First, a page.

The university recently announced the expansion of Emory Advantage to eliminate need-based loans as part of undergraduate students’ financial aid packages. The loans will be replaced with institutional grants and scholarships beginning this fall for the 2022-23 academic year.
“Because Emory meets full financial need for our undergraduate students, we provide a pathway to help our students and their families make an Emory education affordable,” says John Leach, associate vice provost for enrollment and university financial aid. “Emory joins a handful of elite institutions in replacing need-based loans with grants — thus giving our undergraduate students the opportunity to graduate debt free.”
Students such as Ben Damon, a first-year student from Austin, Texas, benefit from this investment. Damon took a gap year before coming to Oxford College. He was drawn to Oxford for the strong liberal arts curriculum and close-knit community. A combination of Emory grants and scholarships, Emory Advantage loan replacement grant, and federal aid made it possible.
“The college application process was stressful, but Emory was appealing to me because I’d heard good things about Atlanta and the academic profile fit what I was looking for,” says Damon. “I was looking for a collaborative environment and a strong foundation in liberal arts, so I didn’t have to make a decision about my major right away.”
Damon is on the philosophy, politics and law track, and is considering law school or business school. In the meantime, he is keeping busy as a first-year Student Government Association senator on the budget and health and wellness committees, treasurer of chess club and events coordinator for Oxford’s ballroom dance organization.
Nearly 42% of Emory’s undergraduate student body receives need-based financial aid. Investing in more need-based aid reflects one of the tenets of the 2O36 campaign: student flourishing. As part of the campaign, the university is hoping to raise $750 million for student scholarships.
“Through the student flourishing initiative, we are making further investments to nurture the whole student and ensure both their professional and personal success,” says Provost Ravi V. Bellamkonda. “We realize that students’ financial well-being can impact their Emory experience, which is why we are making scholarships such a central and critical part of our 2O36 campaign. We are fulfilling our promise to make Emory more accessible for all families, regardless of their socioeconomic status.”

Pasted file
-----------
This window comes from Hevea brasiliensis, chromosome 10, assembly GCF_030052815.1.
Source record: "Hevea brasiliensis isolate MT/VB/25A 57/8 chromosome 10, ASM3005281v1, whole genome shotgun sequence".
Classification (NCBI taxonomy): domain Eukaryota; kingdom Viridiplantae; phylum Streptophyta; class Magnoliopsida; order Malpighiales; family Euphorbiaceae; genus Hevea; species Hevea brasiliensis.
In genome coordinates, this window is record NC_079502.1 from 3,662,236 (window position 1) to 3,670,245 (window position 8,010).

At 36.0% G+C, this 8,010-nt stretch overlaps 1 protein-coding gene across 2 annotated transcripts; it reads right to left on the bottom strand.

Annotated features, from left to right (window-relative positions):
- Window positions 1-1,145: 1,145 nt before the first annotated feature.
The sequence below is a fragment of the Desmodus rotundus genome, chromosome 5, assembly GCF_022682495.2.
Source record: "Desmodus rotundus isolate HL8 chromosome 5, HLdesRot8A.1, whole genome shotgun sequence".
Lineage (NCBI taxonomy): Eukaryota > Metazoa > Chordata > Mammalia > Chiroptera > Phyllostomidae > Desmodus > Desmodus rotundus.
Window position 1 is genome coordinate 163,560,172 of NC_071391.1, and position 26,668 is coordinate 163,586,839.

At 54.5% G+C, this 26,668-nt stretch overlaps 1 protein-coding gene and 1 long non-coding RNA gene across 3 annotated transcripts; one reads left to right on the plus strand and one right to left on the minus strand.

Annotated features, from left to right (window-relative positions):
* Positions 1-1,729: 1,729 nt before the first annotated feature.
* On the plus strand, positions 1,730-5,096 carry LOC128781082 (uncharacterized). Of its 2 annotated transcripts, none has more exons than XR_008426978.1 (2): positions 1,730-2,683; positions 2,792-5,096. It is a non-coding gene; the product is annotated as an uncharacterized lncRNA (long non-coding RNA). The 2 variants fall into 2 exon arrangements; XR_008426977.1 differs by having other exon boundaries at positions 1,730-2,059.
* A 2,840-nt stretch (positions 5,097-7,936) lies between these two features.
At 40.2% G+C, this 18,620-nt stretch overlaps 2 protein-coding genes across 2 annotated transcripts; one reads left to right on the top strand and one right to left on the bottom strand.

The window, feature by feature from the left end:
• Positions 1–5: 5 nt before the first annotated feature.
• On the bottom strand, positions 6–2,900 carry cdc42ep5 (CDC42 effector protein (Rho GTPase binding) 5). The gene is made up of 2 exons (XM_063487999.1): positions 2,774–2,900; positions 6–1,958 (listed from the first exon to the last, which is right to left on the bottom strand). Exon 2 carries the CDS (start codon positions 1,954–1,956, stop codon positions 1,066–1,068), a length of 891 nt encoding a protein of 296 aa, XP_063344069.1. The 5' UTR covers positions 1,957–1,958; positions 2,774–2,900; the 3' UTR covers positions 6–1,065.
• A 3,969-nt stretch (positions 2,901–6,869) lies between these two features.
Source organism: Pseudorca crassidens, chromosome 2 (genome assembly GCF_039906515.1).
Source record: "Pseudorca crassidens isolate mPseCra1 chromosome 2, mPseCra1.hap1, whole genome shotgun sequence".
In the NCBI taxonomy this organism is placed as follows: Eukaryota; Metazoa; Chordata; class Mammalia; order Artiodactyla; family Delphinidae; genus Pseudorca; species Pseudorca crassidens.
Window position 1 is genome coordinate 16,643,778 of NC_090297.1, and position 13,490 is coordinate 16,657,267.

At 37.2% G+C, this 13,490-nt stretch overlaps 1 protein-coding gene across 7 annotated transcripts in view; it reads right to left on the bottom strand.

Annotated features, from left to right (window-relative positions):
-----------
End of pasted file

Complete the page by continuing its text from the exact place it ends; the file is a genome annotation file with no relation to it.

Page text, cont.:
When students have their demonstrated financial need fully met, they perform better in the classroom. They also gain greater freedom to participate in extracurricular activities, research, service-learning and internship/externship opportunities that give them an edge upon graduation. It helps students discover their passions and figure out where they can make a positive difference in the world.
Anna Lindquist, a senior from St. Louis, Missouri, says Emory’s creative writing program has allowed her to dream big as a storyteller. Lindquist started at Oxford with the help of Emory grants and scholarships, as well as federal aid and loans. She says sitting in her first creative writing workshop and sharing her poetry and fiction with the class made her know she was in the right place. Emory is also where she says she found Shakespeare.
“Shakespeare with professor Sarah Higinbotham was one of my favorite classes,” says Lindquist, who is graduating from Emory College this spring with degrees in English and creative writing with a minor in ethics. “I didn’t think I would like it because of the [Elizabethan English], but her passion and the way she taught the class made me love it.”
At Oxford, outside of the classroom, Lindquist got involved with the photography club and the theatre department. Now as an editor of Alloy, Emory’s annual literary magazine, she is working on a redesign of the publication.
Lindquist says she is simply thankful, because her financial aid has “allowed me a lot of freedom to do the things I always wanted to do.”